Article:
Jul 29, 2007 - 11:14pm PT
Yikes!

You guys ran it out all the way to that first piton placement?

I'll settle for a top rope only, thanks.
rgold

Trad climber
Poughkeepsie, NY
Topic Author's Reply - Jul 29, 2007 - 11:50pm PT
Pat, I think I missed Tom in the Needles. I know he was there at least one of the years I was there, in late August 1966, when he made the first ascent of the Pooper Pin, which I remember having some scary 5.9 climbing. I should have been there around then, but I don't recall doing any Needles climbs with him.

Werner, I don't think I exaggerated the location of the belay flake in my diagram. I remember traversing around the corner and out to it at a point below where the eye opened up. I guess it is possible that the flake might be a little higher than I indicated, perhaps at the level of the lower-angle profile in the picture, but no higher than that. I'll look around the web and see if there is a picture of the Needle's Eye that shows the belay flake.
Oli

Trad climber
Fruita, Colorado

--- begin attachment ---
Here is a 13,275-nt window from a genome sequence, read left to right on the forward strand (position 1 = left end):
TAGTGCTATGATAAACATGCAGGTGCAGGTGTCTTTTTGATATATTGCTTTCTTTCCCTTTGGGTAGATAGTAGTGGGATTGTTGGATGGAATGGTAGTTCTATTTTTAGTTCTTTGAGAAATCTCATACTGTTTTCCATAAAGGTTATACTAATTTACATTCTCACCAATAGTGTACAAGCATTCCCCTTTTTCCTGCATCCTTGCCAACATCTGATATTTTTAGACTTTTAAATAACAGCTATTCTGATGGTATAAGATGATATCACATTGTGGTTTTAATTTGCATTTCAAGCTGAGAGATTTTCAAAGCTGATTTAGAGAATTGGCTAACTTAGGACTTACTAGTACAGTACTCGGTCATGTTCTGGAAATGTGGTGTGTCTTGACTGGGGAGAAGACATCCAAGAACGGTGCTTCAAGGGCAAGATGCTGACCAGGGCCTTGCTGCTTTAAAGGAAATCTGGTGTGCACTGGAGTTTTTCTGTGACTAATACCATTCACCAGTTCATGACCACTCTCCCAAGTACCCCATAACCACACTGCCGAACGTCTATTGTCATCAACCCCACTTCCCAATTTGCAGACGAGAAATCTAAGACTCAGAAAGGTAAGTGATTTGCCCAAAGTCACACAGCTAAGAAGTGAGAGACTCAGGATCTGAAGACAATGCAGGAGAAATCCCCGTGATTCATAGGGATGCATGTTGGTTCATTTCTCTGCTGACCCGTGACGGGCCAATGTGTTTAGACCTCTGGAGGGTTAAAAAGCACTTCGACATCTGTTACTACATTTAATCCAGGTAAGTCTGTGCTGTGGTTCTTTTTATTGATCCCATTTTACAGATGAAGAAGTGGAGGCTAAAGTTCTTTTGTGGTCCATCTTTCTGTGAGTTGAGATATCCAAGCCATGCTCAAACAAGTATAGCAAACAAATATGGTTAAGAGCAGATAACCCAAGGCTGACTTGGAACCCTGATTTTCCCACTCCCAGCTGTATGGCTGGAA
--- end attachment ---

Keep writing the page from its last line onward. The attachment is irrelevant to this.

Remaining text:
Jul 30, 2007 - 01:53am PT
One of the funniest pieces of writing I've ever read is by Gill, in my Master of Rock, where he talks about the bus getting stuck in the Needle's Eye tunnel, and the Hell's Angels showing up just as he's climbing some nearby steep thing, and how one of them sits on the hood of a tourist's car, crushes a beer can in his hand, and throws it at another car, and how Dorothy drops the belay rope and runs off to the camp... We should post that story. Gill is an exceptional writer.

I also like his story about the girl seeing him climb and asking who he was, and his answer, John Gill, and her saying, "You're not nearly good enough to be John Gill."
LongAgo

Trad climber
Jul 31, 2007 - 06:01pm PT
My diary is pretty foggy on the Needles, with one exception. Scrawled pages agree with Rich about August '66 visit. Notes on first ascents indicate Pop Top, Stupor Pin (maybe now called Tiki) and Pooper Pin, but no details or ratings. Where the diary is clear is on a near death experience on Super Pin, unclimbed at that time. Kamps and I attempted it from the northeast corner. On one attempt, I got way up on the corner but couldn't stop to drill. I shakily down climbed from my high point and Bob and I decided to call it quits. Pete Cleveland climbed this pinnacle shortly thereafter with little or no protection, creating an incredible mind game which may not have been repeated (Barber?). My understanding (from some climbing magazine article way back) is his route has since been bolted sport style. Sigh.

Tom Higgins
Long Ago
Oli

Trad climber
Fruita, Colorado
Jul 31, 2007 - 08:34pm PT
Tom,

Super Pin definitely was repeated by Henry Barber, and making sure he did it in the same bold style Pete Cleveland demonstrated.